FIG. 3 further shows a second tank 24 which receives freshwater from the separation structures 2, 3 when the valve k5 connects the conduit 25 to the outlet pipe 6. In a similar manner, the valve k4 may connect or disconnect the flow of freshwater to the tank 20. The outlet 26 of the tank 24 is connectable to the inlet pipe 4 via the switch s1. When freshwater from the tank 24 is guided to the inlet of the reverse osmosis structures, the membrane and the area between the inlet and the first outlet are cleaned by an osmotic pressure which destroys micro organisms which may exist in the salt environment. When freshwater is guided through the reverse osmosis structure, it is not necessary to create permeation of water through the membrane but merely to flush the membrane. Accordingly, the pressure in the reverse osmosis structure during this procedure may be lowered considerably relative to the pressure applied to activate the permeation of water through the membrane. In this respect, the variable and synchronous rotational speed of the pump element and recovery element is further advantageous since it facilitates an improved way of controlling the pressure in the reverse osmosis structure when changing from saltwater to freshwater. Typically, the RPM can be lowered to a range of 35-70 pct. of the RPM which is considered for activating the permeation of water through the membrane.

While the present invention has been illustrated and described with respect to a particular embodiment thereof, it should be appreciated by those of ordinary skill in the art that various modifications to this invention may be made without departing from the spirit and scope of the present invention.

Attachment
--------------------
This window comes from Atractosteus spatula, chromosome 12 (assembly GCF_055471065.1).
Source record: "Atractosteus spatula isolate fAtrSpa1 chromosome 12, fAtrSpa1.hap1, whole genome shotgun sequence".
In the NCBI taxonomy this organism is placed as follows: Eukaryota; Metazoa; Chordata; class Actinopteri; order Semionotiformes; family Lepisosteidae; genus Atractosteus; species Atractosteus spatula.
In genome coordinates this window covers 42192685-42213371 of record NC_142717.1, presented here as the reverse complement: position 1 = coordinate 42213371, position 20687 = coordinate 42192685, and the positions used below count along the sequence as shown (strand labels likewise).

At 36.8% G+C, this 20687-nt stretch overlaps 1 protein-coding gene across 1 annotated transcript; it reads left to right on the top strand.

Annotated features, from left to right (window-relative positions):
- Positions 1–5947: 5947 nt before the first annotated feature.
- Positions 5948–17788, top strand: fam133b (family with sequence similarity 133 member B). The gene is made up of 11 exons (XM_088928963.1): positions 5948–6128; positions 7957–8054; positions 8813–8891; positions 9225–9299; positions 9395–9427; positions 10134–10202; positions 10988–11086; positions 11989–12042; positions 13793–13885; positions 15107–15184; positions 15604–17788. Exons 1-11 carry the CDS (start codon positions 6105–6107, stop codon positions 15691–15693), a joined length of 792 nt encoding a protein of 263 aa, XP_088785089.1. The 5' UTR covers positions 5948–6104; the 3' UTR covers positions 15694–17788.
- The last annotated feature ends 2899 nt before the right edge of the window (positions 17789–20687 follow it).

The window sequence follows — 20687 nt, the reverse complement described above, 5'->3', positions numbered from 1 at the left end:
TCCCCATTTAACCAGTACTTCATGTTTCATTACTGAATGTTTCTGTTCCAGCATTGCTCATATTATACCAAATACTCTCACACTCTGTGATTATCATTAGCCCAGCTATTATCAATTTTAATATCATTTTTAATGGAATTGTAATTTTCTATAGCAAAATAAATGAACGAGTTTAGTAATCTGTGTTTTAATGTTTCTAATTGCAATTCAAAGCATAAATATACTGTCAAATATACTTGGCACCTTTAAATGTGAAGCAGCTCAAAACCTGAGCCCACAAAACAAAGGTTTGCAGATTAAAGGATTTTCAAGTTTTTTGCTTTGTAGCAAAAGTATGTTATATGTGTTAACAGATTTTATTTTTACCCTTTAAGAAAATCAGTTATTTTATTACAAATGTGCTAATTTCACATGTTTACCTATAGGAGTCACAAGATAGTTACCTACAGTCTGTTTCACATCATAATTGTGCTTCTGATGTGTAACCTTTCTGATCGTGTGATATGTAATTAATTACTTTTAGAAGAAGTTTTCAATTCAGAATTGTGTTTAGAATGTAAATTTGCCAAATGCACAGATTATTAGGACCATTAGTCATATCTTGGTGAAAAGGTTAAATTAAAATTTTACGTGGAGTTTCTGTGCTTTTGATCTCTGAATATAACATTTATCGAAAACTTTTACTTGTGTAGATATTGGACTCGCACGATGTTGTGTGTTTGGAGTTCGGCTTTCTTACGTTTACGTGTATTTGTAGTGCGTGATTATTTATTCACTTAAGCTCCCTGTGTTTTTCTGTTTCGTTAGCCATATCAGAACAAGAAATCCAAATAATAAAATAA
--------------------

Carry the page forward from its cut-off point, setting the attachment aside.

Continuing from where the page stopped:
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Patent Valuation

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34.69/100 Score

Market Attractiveness

It shows from an IP point of view how many competitors are active and innovations are made in the different technical fields of the company. On a company level, the market attractiveness is often also an indicator of how diversified a company is. Here we look into the commercial relevance of the market.

100.0/100 Score

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60.9/100 Score

Technology Quality

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64.0/100 Score

Assignee Score

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24.84/100 Score

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Citation

Patents Cited in This Cited by
Title Current Assignee Application Date Publication Date
Liquid treatment apparatus DANFOSS A/S 08 February 2007 07 June 2016